many developers who work and learned on MS Windows have not been exposed to the Open Source culture and development mechanisms enough to truly appreciate the powerful paradigm that it is. many of them seem to think that they grok it, but most don't. by delivering a large body of Open Source onto the platform they are most at home on, we are opening up an opportunity for them.
as KDE on MS Windows arrives, we need to get this software in front of every Windows developer we know. get them playing with the code. see how many of them offer improvements, fixes, new features. encourage their efforts. help them understand how it all works and how they can get involved. open source is a (serious) developer's wet dream, and those are exactly the developers we want.
the number of Windows developers out there dwarfs the number of non-Windows developers. if we can tap into that huge resource we will not only bolster our own ranks and increase the pace of development, we will also draw off efforts put into MS Windows-only software: the software that keeps people beholden to Microsoft in the first place.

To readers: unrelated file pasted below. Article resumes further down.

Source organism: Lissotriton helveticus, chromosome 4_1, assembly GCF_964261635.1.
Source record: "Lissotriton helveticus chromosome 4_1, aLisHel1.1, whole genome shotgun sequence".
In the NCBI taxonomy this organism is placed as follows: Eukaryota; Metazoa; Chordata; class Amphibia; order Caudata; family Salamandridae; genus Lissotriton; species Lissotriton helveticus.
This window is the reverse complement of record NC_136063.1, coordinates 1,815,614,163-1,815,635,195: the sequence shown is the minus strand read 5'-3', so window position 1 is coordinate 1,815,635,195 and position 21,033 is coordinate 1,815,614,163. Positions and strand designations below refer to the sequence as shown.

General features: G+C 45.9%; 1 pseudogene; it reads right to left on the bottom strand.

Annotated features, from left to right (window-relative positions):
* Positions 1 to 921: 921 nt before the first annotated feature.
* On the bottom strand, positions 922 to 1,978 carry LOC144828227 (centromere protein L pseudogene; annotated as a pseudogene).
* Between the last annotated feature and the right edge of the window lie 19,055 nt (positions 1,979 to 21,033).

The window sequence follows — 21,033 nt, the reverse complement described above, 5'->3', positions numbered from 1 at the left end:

and once they are developing Open Source, what's the bet that many of these same developers slowly move over to Open Source operating systems to take advantage of the whole universe of Open Source software? well, if we give them a helping hand in that direction, anyways.
it's pretty evident that taking advantage of KDE on MS Windows means a lot of active involvement on our part. simply casting our bread upon the waters will not be as effective as we need it to be. understanding the very real and precarious risks involved with this development underscores how vital these efforts will be. but knowing the risks will help us avoid negative effects as much as possible and help us reap the positives.
i'm very happy to see discussions surrounding this continuing and growing, because it is giving us the awareness we will need to build a sustainable platform. let's turn these discussions to how to best capitalize on the trends. maybe start with a goal: 15% market share in 3-5 years. that's a good target, don't you think?